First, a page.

• navyard

        A little hyperbole, huh jdc? No, she doesn’t embody what’s wrong with DC. But you’re part of it for being so melodramatic. I’m sure she has plenty of things she’d rather do and I’m sure if this treehouse were in your front yard, you’d be grateful for her efforts. Honestly, is there anything different about your behavior? You’re sitting back reading the story and rather than minding your own business, you start calling her names (Snitch) and threatening harassment. See how these things escalate?

        I’d agree with Ted here and say that DCRA should really be stepping forward and trying to repair this problem somehow. First and foremost, they should do a root cause analysis to determine why they get it wrong so often, and how to fix their internal issues. Part of it will undoubtedly come down to training, but good lord, I hope someone gets fired for this. Then maybe the others will take their jobs a little more seriously. The problems have festered for years without any sense of responsibility on the agency or its employees.

        • Formerly ParkViewRes

          You’re all over this thread chastising people for having an opinion about this and name-calling and then you advocate for someone being fired….FIRED OVER A TREEHOUSE!! You want someone to lose their livelihood over A TREEHOUSE! WOW.

          • Anon

            Them’s the breaks, I’m afraid. The only honorable solution seems to be Seppuku at DCRA.

          • jd

            Formerly ParkView Res – I agree 100% – basically ruin someones life by taking away their job over this? Navyard wow just wow. That is a dangerous and malicious person right there.

          • navyard

            Nah, I don’t want them to lose a job over a treehouse. I want them to lose their jobs when they are unable to perform their jobs. Everyone makes mistakes, and human error happens. But with DCRA, it seems to be not just common, but prevalent. Should the inspector who provided the bad info be fired? maybe not. Should the person who trains the inspectors be fired? quite possibly. We tend to want to blame the people closest to the job for faulty work product, when in actuality, it’s a broken process. So yeah, someone probably should lose their job because inspectors weren’t knowledgeable enough or trained well enough or didn’t have the proper information available to them. Somebody failed in this process, and it’s been a recurring problem. That’s what should be fixed.

        • AG

          The couple tried to do their due diligence, and they wrote letters to all the neighbors before they decided to build. It isn’t only until after it was already up that people started complaining. One of the stories mentions that other people put benches and plants in the alley. How is this any different? And no, unless this was blocking my window, I wouldn’t complain. It’s an inoffensive structure that adds character to the neighborhood and encourages kids to play outside versus being glued to their screens.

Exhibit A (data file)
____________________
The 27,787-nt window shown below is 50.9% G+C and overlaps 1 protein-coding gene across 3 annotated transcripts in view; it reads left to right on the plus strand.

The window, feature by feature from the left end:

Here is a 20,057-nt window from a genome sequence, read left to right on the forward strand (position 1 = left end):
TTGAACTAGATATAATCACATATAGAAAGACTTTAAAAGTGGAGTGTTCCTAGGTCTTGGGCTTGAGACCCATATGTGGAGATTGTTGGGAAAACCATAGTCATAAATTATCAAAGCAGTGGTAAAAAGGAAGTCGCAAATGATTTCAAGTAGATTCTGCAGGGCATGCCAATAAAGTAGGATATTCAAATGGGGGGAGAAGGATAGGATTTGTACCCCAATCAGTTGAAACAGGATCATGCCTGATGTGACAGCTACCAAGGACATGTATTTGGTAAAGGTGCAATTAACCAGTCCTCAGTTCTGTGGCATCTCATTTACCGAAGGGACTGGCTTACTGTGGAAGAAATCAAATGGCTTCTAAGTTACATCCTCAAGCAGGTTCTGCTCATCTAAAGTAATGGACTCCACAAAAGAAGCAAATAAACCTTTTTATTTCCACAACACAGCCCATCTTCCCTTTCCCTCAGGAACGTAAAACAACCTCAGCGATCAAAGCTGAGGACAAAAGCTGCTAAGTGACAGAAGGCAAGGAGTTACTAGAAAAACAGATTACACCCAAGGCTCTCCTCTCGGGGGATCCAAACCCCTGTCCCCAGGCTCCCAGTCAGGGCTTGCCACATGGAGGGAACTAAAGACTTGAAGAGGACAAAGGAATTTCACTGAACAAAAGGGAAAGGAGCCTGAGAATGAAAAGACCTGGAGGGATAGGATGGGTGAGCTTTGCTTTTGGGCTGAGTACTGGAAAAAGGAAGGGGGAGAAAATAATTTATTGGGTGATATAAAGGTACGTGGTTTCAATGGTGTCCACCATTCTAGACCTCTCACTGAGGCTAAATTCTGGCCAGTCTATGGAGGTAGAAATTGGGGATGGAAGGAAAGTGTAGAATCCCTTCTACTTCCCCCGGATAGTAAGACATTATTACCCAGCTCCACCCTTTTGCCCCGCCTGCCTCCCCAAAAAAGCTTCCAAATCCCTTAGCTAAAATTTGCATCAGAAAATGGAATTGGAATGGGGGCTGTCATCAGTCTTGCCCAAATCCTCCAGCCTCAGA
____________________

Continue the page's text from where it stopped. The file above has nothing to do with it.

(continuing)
• The OP Anon

            The benches and plants are for the enjoyment of everyone who come upon them since they are in the public realm. The tree house is clearly for only private use. That’s the difference.

          • Dupont Resident

            I don’t see anywhere where the owner spoke with DDOT which would determine public space issues. Also, for public space issues, they would have had to go to the ANC for approval and notify their neighbors. They went to the wrong agency, that is their fault. Not needing building permits is independent and distinct from permission to build on public space. Sorry, you’re not entitled to public space. Again, if you take the children situation out of this and stop being emotional about it I think you may see it differently.

        • Ally

          Actually, if this tree house was in my front yard, I’d probably try to talk to the people who built it to see how I could build one of my own for my son. All this grief over 20″. I’m still just baffled. My neighbor asked me to cut down several beautiful trees on my property because the roots were messing up her driveway. We happily did it, even though I weeped a little for the trees. It was the neighborly thing to do.

          The tree-house builders tried to do everything right. The thing to do now is to be neighborly, recognize that it’s really not such a big deal, and try to bribe them profusely so you or your kids can get invited to their awesome tree house.

        • jdc

          Snitch was the easiest label to apply, and perhaps was a bit abrasive so i apologize.
          Threatening harassment? I’m simply saying that if this person is so gung-ho about law and order, then that person (who probably jaywalks occasionally) needs to be held to the same standard. How is that standard ANY different than what the person is doing to the family with a treehouse in their yard? If threats to call one out for jaywalking constitute harassment, then, this person is also harassing their neighbor over the treehouse issue. plain and simple.
          Yeah, let someone lose their job over your quibble. That’ll really tip the scales of justice in your favor.
          Some people, man…

      • Dupont Resident

        I don’t understand why you think it’s okay for these neighbors to build on public space. Take away the subjective feeling-evoking part that it’s a tree house and that there are kids that like the tree house and replace with, say, a private front porch overhang or even the owners deciding to bump their wall further in to the public space, would that be okay? Would it then be okay for the neighbor to protest? When you buy a property you are buying rights to your property which has property lines that are easily read on a Plat. These people chose to ignore where their property line ends. If we let everyone just build into public space for their own enjoyment, what’s the point of private property? Please take the “oh think of the children” argument out of it, because it’s not about that.

        • Anonymous


        • Manamana


        • James W.